Initial Condition(redirected from Initial value problem)
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initial condition[i′nish·əl kən′dish·ən]
in the mathematical analysis of a process the state of the process at a given moment of time, taken as the initial moment. If the process is described by a differential equation, then the problem of finding solutions for a given initial condition is called the Cauchy problem. An initial condition for the equation
consists in specifying y, dy/dt, . . . , (dn-1y)/dtn-1 for a value t = t0. If n = 2 and y = y(t) is the law of motion of a point mass, then the initial condition specifies the position and velocity of the point at the moment t = t0 An initial condition for a partial differential equation is similarly defined. Thus, for the equation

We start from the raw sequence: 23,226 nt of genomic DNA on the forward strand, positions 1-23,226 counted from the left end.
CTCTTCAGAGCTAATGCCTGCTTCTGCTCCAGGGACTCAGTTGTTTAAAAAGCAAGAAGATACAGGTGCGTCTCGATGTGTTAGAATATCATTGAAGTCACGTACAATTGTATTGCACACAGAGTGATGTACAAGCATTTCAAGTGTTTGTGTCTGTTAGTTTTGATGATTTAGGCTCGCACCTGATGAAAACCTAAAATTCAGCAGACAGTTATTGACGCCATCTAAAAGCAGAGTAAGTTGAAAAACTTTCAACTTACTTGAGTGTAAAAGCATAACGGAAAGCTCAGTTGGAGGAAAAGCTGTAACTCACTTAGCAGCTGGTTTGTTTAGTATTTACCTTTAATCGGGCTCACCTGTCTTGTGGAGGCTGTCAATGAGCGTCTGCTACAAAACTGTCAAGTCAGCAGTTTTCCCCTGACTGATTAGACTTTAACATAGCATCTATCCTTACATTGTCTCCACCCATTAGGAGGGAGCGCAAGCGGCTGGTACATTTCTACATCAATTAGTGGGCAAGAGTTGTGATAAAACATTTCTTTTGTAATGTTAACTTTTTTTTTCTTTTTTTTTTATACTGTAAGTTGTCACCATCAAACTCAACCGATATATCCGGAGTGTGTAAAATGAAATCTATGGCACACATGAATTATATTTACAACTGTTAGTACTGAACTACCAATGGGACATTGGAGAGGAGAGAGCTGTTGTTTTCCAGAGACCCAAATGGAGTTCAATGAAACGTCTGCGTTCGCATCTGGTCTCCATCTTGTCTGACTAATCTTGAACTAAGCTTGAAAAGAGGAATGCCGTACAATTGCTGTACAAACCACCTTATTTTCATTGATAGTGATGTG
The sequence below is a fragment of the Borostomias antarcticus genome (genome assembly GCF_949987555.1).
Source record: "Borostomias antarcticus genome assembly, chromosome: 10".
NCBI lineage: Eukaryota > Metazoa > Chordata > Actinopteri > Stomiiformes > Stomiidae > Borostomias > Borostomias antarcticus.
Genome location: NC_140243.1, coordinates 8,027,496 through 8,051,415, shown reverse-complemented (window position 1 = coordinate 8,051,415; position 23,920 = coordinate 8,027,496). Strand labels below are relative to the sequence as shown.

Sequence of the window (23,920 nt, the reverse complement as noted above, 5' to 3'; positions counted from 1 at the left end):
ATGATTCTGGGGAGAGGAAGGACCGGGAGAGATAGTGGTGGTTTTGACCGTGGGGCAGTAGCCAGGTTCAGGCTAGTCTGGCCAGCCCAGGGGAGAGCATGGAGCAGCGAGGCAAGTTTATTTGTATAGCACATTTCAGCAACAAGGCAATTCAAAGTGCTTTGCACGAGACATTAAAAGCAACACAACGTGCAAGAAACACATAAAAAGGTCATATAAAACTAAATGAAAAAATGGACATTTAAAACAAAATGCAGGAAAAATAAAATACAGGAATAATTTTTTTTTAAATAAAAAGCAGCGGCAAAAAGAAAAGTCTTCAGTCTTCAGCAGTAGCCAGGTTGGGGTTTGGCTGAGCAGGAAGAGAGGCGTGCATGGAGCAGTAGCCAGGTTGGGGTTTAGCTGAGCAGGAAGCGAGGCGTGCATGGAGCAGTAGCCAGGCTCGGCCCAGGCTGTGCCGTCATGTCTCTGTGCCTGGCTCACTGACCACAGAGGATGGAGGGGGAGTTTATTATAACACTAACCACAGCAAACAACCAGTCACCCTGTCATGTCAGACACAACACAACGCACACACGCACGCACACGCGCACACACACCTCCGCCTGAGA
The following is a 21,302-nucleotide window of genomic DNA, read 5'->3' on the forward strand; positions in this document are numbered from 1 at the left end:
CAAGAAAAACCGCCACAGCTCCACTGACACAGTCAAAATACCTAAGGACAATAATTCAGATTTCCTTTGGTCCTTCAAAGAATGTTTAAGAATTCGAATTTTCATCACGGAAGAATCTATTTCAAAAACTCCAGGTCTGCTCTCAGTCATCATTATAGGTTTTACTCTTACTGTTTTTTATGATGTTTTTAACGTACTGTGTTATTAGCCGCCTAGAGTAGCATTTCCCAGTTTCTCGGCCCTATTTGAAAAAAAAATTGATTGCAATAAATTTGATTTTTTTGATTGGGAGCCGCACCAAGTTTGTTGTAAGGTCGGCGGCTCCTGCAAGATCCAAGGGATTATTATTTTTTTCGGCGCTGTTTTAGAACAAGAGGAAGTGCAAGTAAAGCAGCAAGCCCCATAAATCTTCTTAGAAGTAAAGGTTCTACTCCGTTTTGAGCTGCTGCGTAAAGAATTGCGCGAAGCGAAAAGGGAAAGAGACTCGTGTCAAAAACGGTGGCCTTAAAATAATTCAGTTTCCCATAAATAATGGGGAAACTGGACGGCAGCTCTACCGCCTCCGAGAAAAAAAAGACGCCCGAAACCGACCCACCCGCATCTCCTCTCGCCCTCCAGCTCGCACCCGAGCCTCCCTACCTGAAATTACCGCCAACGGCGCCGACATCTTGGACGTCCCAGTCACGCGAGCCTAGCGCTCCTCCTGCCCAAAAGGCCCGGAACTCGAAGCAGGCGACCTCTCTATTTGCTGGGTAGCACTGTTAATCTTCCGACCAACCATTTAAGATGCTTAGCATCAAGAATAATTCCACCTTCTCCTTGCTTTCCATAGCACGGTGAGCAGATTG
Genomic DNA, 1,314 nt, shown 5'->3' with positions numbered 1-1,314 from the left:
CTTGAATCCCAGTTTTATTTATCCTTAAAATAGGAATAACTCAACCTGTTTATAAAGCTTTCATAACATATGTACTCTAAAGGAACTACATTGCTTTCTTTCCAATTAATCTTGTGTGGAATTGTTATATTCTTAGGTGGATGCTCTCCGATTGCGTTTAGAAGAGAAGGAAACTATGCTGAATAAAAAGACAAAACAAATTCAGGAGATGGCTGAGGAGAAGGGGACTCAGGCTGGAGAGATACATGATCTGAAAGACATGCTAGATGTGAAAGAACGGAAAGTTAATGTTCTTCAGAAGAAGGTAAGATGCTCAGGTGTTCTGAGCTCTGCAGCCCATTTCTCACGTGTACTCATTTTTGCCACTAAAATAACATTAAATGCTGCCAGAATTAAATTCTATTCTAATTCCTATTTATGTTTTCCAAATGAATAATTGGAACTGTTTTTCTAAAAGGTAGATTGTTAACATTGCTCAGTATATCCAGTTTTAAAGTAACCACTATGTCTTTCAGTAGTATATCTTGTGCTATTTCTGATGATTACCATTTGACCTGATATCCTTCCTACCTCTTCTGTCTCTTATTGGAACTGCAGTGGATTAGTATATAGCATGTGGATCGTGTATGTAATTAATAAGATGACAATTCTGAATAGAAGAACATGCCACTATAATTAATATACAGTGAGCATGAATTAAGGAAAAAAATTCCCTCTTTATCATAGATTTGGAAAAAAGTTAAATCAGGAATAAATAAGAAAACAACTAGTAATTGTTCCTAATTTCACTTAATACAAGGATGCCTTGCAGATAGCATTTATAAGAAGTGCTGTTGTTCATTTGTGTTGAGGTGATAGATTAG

of a free vibrating string, where u(t, x) is the deviation of the point x of the string at the moment t from the position of equilibrium on the x-axis, the initial condition specifies the initial shape uǀt = t0 = f(x) of the string and the initial velocities δu/ δ/1,= t0 of the points of the string. Any other argument may play the role of time. An initial condition is then specified for some value of that argument.